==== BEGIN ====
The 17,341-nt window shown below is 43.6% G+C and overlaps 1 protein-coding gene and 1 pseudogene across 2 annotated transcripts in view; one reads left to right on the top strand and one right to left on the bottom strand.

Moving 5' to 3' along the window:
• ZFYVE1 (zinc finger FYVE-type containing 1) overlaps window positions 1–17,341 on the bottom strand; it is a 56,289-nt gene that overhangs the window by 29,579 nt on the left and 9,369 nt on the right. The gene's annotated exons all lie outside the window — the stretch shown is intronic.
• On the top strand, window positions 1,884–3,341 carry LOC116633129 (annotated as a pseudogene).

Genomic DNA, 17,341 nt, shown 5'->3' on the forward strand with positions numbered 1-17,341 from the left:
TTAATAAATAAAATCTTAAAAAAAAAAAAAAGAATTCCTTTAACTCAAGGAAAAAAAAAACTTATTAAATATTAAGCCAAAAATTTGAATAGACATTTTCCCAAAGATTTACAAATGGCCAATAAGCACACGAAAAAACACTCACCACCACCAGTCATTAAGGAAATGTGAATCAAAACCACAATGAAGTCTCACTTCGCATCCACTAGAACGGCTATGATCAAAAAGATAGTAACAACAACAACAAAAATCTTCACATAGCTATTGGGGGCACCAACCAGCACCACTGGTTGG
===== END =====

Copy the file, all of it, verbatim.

The 17,341-nt window shown below is 43.6% G+C and overlaps 1 protein-coding gene and 1 pseudogene across 2 annotated transcripts in view; one reads left to right on the top strand and one right to left on the bottom strand.

Moving 5' to 3' along the window:
• ZFYVE1 (zinc finger FYVE-type containing 1) overlaps window positions 1–17,341 on the bottom strand; it is a 56,289-nt gene that overhangs the window by 29,579 nt on the left and 9,369 nt on the right. The gene's annotated exons all lie outside the window — the stretch shown is intronic.
• On the top strand, window positions 1,884–3,341 carry LOC116633129 (annotated as a pseudogene).

Genomic DNA, 17,341 nt, shown 5'->3' on the forward strand with positions numbered 1-17,341 from the left:
TTAATAAATAAAATCTTAAAAAAAAAAAAAAGAATTCCTTTAACTCAAGGAAAAAAAAAACTTATTAAATATTAAGCCAAAAATTTGAATAGACATTTTCCCAAAGATTTACAAATGGCCAATAAGCACACGAAAAAACACTCACCACCACCAGTCATTAAGGAAATGTGAATCAAAACCACAATGAAGTCTCACTTCGCATCCACTAGAACGGCTATGATCAAAAAGATAGTAACAACAACAACAAAAATCTTCACATAGCTATTGGGGGCACCAACCAGCACCACTGGTTGG